A panel hand-picked by Prime Minister Shinzo Abe is expected to propose that the government reinterpret the Constitution to lift the long-held ban on collective self-defense, and limit its use by establishing six conditions meant to ensure civilian control, sources said.
Since the issue of exercising the U.N. right to aid allies under attack remains controversial with the public, the sources said Saturday that the conditions would require that:
- Japan’s security be under great threat.
- Countries with close ties to Japan be under attack.
- Clear requests for help be made from Japan’s allies.
- Approval be secured from third countries for Japanese forces to pass through their territory.
- The prime minister, as a rule, obtain Diet approval for exercising collective defense.
- The prime minister make a comprehensive decision on the effectiveness of the action.
In a report to be submitted to Abe around mid-May, the panel will likely urge the change, in the government’s interpretation of the Constitution to enable Japan to exercise the right to collective self-defense, given Asia’s changing security environment.
Japan has maintained that it has the right to collective self-defense under international law but cannot exercise it due to the limits imposed by war-renouncing Article 9 of the Constitution, which forbids the use of force to settle international disputes and only allows the minimum force necessary for Japan’s self-defense.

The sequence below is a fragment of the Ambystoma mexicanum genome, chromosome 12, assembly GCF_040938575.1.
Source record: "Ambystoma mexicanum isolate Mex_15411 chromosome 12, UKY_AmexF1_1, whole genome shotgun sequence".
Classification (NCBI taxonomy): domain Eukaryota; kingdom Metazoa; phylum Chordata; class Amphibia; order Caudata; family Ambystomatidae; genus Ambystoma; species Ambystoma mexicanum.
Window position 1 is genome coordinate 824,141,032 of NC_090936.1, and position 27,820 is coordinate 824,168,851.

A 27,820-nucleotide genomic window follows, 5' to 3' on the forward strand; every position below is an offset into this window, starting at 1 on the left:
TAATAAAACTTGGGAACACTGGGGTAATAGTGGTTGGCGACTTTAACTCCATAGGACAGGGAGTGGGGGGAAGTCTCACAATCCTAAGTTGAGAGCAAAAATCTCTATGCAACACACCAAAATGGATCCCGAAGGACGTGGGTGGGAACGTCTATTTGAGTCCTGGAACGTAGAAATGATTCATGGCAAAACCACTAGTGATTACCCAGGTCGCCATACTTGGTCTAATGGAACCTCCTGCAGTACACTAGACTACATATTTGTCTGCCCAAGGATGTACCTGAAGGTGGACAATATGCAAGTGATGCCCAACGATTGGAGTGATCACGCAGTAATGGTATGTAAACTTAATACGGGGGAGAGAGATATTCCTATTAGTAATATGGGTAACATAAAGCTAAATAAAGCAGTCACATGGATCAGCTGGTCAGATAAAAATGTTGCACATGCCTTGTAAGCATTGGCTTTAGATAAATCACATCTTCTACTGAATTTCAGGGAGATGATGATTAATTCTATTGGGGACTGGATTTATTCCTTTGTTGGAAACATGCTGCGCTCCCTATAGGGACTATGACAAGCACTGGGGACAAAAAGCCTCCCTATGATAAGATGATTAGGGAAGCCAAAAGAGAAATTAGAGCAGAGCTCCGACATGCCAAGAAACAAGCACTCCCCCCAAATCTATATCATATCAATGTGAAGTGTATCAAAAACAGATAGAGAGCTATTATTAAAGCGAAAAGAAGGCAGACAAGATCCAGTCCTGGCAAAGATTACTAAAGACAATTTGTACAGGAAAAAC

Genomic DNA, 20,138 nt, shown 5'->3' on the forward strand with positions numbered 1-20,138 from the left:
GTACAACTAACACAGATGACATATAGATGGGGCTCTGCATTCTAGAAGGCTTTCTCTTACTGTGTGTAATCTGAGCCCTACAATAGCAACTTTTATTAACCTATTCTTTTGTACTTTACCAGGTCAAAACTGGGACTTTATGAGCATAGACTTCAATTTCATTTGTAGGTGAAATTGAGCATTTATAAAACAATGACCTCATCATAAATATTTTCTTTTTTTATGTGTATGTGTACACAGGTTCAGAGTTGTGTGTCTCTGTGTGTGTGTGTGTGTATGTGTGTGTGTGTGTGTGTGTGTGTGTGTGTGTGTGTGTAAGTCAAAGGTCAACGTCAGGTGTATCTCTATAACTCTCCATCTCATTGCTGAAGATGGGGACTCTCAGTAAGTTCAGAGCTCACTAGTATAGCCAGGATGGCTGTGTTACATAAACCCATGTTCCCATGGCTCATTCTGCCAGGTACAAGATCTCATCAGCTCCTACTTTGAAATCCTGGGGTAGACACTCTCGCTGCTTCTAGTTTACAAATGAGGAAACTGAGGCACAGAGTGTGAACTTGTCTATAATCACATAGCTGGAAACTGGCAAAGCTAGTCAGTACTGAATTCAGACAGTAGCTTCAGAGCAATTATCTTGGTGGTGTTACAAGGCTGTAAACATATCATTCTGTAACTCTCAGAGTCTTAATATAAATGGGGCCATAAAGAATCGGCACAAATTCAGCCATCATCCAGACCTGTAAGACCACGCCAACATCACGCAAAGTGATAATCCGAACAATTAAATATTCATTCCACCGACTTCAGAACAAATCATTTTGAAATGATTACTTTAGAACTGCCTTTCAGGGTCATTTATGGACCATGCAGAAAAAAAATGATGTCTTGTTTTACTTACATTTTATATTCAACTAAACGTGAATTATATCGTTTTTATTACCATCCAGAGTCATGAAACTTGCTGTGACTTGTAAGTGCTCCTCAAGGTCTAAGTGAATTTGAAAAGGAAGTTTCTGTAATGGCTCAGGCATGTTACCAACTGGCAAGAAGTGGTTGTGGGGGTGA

With the backing received Thursday from U.S. President Barack Obama on using collective self-defense, Abe is expected to accelerate his efforts on the issue, which is one of his priorities.
Based on the panel report, the government is expected to craft its basic policy on the matter and seek Cabinet approval in the summer. However, Abe must first secure the endorsement of his ruling Liberal Democratic Party and junior coalition partner New Komeito.
The report will likely state specifically that the Self-Defense Forces can defend U.S. vessels on the high seas, sweep mines along sea lanes from the Middle East, and inspect ships suspected of heading for an enemy that has attacked the United States, Japan’s top ally.
The panel is headed by Shunji Yanai, a former ambassador to the United States.
The security experts will likely propose that the “international conflicts” stipulated in Article 9 be redefined as only those involving Japan as a major actor, the sources said. Currently, the term is interpreted as meaning all conflicts under the Constitution.
If the new definition is adopted, the SDF can be mobilized for U.N. collective security operations, and provide fuel, transportation and medical treatment to multinational forces in combat zones.
The public remains divided on the issue, and New Komeito is wary about what would be the first major overhaul of security policy since the war. Abe also plans to revise a series of laws to prepare the legal framework for the country to use the right.
The panel is expected to urge the government to allow the SDF to be dispatched to defend the nation, rather than confining it to policing, when so-called gray zone situations that fall short of full-fledged military attacks occur, the sources added.
Japan remains vigilant against China’s maritime assertiveness, especially its repeated intrusions into waters around the Senkaku Islands in the East China Sea. The uninhabited islets are administered by Japan but claimed by China, which calls them Diaoyu.